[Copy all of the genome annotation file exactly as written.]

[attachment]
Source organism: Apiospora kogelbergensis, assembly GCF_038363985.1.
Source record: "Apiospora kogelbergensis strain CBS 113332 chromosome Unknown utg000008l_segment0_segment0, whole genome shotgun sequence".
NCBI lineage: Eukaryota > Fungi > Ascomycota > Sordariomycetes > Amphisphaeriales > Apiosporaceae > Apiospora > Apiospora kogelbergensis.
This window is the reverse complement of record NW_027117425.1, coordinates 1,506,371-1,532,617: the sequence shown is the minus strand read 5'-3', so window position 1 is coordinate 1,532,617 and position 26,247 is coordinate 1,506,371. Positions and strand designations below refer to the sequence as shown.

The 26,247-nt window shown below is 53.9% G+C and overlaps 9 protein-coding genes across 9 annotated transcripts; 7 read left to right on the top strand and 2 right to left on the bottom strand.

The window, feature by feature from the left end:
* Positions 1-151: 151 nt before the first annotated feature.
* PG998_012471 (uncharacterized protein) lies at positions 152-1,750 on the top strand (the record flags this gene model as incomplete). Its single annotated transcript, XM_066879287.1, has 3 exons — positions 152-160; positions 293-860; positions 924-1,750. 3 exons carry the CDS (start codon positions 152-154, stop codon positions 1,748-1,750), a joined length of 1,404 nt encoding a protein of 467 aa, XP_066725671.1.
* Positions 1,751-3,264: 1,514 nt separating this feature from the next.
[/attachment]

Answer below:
Source organism: Apiospora kogelbergensis, assembly GCF_038363985.1.
Source record: "Apiospora kogelbergensis strain CBS 113332 chromosome Unknown utg000008l_segment0_segment0, whole genome shotgun sequence".
NCBI lineage: Eukaryota > Fungi > Ascomycota > Sordariomycetes > Amphisphaeriales > Apiosporaceae > Apiospora > Apiospora kogelbergensis.
This window is the reverse complement of record NW_027117425.1, coordinates 1,506,371-1,532,617: the sequence shown is the minus strand read 5'-3', so window position 1 is coordinate 1,532,617 and position 26,247 is coordinate 1,506,371. Positions and strand designations below refer to the sequence as shown.

The 26,247-nt window shown below is 53.9% G+C and overlaps 9 protein-coding genes across 9 annotated transcripts; 7 read left to right on the top strand and 2 right to left on the bottom strand.

The window, feature by feature from the left end:
* Positions 1-151: 151 nt before the first annotated feature.
* PG998_012471 (uncharacterized protein) lies at positions 152-1,750 on the top strand (the record flags this gene model as incomplete). Its single annotated transcript, XM_066879287.1, has 3 exons — positions 152-160; positions 293-860; positions 924-1,750. 3 exons carry the CDS (start codon positions 152-154, stop codon positions 1,748-1,750), a joined length of 1,404 nt encoding a protein of 467 aa, XP_066725671.1.
* Positions 1,751-3,264: 1,514 nt separating this feature from the next.